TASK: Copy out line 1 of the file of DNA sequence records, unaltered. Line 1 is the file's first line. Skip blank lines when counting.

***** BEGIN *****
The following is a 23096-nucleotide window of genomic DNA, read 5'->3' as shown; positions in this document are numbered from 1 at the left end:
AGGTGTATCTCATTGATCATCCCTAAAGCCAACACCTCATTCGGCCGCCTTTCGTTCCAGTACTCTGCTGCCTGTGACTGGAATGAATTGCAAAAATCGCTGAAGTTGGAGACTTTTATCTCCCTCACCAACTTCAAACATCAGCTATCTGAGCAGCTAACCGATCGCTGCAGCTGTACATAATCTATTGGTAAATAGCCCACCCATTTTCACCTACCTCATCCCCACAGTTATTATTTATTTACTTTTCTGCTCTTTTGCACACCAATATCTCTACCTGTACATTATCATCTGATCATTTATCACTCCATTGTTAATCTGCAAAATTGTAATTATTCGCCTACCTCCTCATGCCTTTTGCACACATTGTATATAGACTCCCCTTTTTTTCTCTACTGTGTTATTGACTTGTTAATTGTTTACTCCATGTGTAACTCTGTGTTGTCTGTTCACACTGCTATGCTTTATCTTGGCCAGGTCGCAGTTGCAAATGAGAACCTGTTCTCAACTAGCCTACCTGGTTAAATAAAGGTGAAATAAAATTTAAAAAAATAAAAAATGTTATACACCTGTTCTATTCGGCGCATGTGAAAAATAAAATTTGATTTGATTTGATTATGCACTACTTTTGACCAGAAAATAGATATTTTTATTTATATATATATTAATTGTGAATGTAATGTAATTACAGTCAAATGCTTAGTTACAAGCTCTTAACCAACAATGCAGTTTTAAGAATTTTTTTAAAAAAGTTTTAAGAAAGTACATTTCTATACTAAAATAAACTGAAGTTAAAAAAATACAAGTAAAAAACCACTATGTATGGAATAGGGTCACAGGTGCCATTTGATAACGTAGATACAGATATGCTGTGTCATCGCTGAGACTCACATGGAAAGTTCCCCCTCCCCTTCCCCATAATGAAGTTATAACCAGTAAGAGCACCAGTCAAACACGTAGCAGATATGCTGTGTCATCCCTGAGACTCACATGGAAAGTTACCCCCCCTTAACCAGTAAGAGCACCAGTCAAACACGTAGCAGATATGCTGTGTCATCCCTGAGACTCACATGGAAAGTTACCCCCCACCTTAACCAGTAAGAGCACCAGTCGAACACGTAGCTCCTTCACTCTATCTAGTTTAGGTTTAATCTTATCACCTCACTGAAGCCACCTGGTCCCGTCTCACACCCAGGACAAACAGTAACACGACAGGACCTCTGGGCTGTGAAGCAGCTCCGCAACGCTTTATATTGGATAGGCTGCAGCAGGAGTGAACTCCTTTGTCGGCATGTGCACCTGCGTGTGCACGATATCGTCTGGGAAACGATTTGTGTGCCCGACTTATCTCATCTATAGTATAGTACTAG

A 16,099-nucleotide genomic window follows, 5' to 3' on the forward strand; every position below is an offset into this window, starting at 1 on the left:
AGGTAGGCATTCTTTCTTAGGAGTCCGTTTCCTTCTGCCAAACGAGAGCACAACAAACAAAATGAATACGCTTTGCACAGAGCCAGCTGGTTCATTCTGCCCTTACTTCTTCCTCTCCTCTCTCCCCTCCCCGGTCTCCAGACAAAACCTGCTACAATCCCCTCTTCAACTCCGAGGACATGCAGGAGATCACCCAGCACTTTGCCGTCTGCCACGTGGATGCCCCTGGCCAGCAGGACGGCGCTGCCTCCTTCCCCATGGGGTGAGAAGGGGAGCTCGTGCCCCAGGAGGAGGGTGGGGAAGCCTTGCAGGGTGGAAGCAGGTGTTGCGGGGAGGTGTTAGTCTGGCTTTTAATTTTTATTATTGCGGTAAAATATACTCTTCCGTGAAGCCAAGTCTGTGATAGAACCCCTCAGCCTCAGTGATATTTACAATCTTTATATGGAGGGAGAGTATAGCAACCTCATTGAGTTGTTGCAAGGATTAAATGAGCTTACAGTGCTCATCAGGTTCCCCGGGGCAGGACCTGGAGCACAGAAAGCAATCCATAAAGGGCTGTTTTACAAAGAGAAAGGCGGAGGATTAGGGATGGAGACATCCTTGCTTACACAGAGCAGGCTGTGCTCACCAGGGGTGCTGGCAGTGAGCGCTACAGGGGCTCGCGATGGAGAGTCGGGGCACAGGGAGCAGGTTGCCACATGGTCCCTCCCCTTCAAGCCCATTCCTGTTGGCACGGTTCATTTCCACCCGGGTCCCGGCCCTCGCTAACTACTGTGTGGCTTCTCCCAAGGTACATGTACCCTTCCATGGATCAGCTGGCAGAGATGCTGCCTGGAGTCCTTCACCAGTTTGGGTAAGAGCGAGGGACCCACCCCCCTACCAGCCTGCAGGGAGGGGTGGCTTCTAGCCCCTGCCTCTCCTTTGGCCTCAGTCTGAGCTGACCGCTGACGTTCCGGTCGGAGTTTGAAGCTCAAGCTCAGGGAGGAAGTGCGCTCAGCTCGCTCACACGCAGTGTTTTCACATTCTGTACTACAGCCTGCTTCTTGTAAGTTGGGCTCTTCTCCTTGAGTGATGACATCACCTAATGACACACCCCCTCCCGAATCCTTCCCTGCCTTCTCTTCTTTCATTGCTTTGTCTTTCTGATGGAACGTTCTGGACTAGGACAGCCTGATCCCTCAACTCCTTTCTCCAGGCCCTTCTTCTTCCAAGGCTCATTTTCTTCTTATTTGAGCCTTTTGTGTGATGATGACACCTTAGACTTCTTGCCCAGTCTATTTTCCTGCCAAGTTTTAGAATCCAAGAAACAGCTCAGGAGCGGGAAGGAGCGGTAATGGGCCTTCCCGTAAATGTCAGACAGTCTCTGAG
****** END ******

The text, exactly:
The following is a 23096-nucleotide window of genomic DNA, read 5'->3' as shown; positions in this document are numbered from 1 at the left end: